What The Private Sector Can Teach The VA About Hospital Construction
In my years here at Healthcare Design, I’ve always noted the appetite our readers have for details of government healthcare construction projects—and for good reason. I’ve heard it said that “as the government goes, so goes the rest of healthcare.”
So it’s interesting to find news today that government auditors are calling into question the Department of Veteran Affairs’ oversight of major hospital construction projects—interesting in terms of the implied mismanagement, of course, but also because it sounds like there are construction strategies the VA could stand to learn from its healthcare design colleagues in the private sector.
According to news reports, in testimony to a House panel, it was said that projects—specifically, medical centers in Las Vegas; Orlando, Fla.; Denver; and New Orleans—are taking on average three years longer to complete than scheduled and costing an additional $366 million per project more than anticipated.
In fact, Rep. Mike Coffman, R-Colo., who chairs a House subcommittee, said the VA’s oversight of major construction projects fails to meet industry standards and went as far as calling it "dysfunctional."
While a number of factors were cited as contributing to delays—for example, major changes to project scope—the Government Accountability Office (GAO) specifically notes in its report the VA’s inability to deal with design changes in a timely manner. The agency found that modifications to design made during the construction phase of projects commonly took up to six months or more to be finalized, as opposed to the weeks-long timeframe the GAO supports.
The GAO also highlighted issues on the Orlando project, where changes to equipment were made so many times that construction had to be suspended, recommending that medical equipment planners be brought into the design process much earlier.
Also suggested was better defining construction management staff’s roles and responsibilities, especially identifying decision-makers, so there’s more clarity on projects for general contractors as well as design and engineering firms.
They're issues the industry at large has discussed, and addressed, for some time, especially early integration of project team members. And from my perspective in talking to sources, this is largely happening across the board. So when changes have to be made—whether to scope or the nitty-gritty like equipment—potential issues are brought to light earlier and a collaborative environment nurtures quick decisions.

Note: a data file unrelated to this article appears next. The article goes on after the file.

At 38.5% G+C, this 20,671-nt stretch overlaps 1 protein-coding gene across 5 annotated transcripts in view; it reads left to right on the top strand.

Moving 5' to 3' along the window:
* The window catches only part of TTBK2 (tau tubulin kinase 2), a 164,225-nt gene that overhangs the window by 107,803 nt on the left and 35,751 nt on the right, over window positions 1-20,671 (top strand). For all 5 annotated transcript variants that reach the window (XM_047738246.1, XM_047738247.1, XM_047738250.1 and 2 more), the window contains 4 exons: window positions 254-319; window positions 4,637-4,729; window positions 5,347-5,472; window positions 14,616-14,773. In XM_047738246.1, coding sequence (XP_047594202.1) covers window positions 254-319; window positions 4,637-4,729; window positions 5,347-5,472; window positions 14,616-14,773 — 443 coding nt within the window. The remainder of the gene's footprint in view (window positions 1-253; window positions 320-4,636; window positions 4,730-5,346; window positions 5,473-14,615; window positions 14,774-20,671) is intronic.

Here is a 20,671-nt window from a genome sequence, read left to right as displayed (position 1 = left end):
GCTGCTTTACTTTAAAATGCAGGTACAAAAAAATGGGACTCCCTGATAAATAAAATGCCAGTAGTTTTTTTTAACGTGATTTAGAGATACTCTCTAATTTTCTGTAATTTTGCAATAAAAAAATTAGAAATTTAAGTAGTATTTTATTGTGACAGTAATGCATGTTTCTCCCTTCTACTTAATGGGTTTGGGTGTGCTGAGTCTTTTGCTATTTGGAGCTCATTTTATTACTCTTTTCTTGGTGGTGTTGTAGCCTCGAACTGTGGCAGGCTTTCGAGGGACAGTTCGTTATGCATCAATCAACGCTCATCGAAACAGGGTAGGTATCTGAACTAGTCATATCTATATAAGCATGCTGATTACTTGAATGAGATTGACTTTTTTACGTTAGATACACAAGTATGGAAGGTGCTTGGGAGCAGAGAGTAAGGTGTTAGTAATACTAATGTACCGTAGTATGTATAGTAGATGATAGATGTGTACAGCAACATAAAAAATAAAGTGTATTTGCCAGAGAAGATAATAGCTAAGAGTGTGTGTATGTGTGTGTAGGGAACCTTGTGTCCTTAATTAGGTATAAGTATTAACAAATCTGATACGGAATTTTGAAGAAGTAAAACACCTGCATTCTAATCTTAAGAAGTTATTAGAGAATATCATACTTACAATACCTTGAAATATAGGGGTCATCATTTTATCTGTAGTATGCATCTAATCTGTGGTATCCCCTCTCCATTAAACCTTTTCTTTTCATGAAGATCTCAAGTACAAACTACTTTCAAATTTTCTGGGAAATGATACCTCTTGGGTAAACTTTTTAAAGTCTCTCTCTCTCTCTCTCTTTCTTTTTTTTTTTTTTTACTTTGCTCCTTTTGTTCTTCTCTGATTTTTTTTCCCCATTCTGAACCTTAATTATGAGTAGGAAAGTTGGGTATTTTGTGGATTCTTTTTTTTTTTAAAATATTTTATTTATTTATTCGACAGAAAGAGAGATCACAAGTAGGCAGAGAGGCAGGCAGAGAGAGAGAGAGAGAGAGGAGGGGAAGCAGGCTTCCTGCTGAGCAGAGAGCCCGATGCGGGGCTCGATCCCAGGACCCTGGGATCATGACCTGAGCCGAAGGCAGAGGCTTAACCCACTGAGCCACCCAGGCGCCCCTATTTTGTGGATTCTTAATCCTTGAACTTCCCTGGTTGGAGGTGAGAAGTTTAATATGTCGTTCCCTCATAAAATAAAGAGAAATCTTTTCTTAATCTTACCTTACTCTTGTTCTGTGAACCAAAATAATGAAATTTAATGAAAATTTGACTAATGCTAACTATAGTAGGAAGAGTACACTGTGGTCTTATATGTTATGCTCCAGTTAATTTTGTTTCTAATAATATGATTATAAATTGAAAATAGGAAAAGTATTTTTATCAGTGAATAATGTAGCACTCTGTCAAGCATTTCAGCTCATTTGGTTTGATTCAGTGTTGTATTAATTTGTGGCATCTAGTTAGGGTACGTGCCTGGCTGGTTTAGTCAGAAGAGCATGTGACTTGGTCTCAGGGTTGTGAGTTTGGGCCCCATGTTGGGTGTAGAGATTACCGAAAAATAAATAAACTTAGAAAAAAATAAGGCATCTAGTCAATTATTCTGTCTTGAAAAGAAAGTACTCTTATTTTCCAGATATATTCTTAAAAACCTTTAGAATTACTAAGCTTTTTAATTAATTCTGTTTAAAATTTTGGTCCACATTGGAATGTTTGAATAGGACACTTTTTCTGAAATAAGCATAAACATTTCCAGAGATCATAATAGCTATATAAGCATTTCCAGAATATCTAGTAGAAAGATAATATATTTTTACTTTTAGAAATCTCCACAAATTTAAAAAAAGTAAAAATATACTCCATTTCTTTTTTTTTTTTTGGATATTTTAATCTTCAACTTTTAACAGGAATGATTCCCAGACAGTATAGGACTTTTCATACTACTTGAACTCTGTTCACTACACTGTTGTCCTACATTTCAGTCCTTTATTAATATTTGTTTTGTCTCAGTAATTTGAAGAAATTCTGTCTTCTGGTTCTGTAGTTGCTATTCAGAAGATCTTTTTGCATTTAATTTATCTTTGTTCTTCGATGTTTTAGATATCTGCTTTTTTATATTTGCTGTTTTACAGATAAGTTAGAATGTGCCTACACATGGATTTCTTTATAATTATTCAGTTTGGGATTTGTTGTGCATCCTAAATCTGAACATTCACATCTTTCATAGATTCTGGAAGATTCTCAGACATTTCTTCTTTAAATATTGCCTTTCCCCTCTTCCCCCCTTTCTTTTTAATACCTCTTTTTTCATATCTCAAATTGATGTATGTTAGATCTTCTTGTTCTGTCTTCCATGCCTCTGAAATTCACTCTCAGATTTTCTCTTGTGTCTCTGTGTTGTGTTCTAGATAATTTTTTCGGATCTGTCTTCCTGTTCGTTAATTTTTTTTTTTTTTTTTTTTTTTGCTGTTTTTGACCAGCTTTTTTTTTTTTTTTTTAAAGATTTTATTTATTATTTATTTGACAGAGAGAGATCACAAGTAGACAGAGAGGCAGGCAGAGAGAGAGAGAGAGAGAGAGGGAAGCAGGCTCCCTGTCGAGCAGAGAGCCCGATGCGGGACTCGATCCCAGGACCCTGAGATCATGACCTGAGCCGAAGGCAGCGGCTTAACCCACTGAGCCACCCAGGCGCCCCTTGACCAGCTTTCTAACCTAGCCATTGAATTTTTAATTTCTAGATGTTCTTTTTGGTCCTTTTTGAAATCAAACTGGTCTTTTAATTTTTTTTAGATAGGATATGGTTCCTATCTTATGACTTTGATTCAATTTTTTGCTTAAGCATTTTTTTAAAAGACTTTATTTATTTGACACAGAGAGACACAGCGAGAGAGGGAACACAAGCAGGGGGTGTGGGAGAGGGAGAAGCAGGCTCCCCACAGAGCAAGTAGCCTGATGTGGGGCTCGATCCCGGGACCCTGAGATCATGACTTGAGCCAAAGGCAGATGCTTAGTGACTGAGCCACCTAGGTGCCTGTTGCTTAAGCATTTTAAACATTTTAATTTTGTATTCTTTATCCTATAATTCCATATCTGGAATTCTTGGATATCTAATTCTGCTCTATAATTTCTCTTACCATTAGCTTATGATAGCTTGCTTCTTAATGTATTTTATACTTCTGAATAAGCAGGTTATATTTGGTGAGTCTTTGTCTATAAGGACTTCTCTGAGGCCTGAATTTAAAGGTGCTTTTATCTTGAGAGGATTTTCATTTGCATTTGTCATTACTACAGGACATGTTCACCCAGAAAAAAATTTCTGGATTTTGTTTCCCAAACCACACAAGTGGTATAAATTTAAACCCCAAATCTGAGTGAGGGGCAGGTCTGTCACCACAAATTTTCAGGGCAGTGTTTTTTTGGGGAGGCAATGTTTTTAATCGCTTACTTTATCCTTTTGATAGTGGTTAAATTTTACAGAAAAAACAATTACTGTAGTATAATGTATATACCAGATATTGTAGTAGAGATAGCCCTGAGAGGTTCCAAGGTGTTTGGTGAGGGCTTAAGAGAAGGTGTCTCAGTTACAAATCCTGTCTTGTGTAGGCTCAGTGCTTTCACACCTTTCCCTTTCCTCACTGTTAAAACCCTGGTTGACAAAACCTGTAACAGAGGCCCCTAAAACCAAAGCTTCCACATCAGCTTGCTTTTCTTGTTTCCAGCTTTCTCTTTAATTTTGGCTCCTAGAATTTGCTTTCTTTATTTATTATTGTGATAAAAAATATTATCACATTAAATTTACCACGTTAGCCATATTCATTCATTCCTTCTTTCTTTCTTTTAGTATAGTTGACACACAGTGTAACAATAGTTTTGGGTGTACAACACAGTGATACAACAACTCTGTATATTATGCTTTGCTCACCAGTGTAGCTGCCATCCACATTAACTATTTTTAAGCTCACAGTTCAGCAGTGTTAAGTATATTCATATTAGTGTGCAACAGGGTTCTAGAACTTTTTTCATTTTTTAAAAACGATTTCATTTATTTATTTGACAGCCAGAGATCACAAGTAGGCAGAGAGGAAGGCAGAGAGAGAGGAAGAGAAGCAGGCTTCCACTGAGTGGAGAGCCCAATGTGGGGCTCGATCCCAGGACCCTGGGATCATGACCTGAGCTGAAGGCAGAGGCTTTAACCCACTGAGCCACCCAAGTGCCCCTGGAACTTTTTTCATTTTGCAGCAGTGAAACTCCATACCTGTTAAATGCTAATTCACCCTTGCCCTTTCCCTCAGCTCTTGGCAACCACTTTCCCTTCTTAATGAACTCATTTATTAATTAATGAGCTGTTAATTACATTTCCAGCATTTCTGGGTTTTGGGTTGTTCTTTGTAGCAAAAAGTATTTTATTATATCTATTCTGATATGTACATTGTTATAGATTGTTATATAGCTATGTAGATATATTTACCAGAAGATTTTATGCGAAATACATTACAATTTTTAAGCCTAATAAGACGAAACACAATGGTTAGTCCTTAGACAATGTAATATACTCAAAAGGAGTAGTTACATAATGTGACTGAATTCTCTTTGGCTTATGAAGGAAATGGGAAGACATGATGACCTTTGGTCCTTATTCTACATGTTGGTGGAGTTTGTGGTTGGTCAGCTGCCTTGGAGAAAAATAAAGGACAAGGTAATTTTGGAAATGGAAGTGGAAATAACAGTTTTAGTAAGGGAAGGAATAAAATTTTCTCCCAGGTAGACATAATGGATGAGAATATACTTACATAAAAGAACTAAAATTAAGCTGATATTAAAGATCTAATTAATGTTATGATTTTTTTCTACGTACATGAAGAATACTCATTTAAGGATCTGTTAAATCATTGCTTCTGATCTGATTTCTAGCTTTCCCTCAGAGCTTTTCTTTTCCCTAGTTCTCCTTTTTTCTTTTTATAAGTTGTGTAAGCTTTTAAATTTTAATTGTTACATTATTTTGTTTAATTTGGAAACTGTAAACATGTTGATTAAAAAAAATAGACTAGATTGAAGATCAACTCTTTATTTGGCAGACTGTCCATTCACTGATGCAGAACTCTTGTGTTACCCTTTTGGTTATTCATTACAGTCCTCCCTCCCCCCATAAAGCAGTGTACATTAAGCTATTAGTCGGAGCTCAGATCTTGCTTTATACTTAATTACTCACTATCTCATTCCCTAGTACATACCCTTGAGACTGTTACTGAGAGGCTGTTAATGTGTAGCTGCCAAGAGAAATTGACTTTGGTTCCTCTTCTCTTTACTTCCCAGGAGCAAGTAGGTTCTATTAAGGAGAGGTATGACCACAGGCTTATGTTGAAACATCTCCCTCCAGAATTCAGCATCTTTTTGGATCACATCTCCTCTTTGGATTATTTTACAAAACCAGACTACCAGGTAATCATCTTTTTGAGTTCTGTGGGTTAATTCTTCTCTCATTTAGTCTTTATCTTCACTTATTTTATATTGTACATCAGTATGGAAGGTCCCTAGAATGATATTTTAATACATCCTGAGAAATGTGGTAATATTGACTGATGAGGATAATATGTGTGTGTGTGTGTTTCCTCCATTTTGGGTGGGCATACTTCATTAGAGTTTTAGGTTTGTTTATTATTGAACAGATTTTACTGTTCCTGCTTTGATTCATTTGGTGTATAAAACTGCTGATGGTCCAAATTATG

But we also know too well another truth to hospital construction: If you make a major change to the project, like shifting from a clinic expansion to a standalone medical center (which happened on the Las Vegas project), it’s going to take more money and more time.
The auditors acknowledged this, too, noting that some delays and costs overruns simply couldn’t be avoided. And while avoidance may not be an option, better management certainly is. And it sounds like the VA is conceding to that, too, creating a construction-management review council.
According to an article in the Orlando Sentinel, Glenn Haggstrom, who heads the VA’s construction division, said lessons learned from the Orlando project—which is the furthest along of the four—will be applied to others, specifically to better coordinate with construction firms and to increase its own project oversight to avoid design errors (like the continuous re-design to account for all those medical equipment changes).
While the VA and other government agencies will surely remain leaders in innovating healthcare delivery, technology, and design, it may be time to look across the divide to public sector peers for more efficient approaches to delivering the facilities that support those innovations.
What’s your take on the VA report? Share your thoughts in the comments below or email me at email@example.com.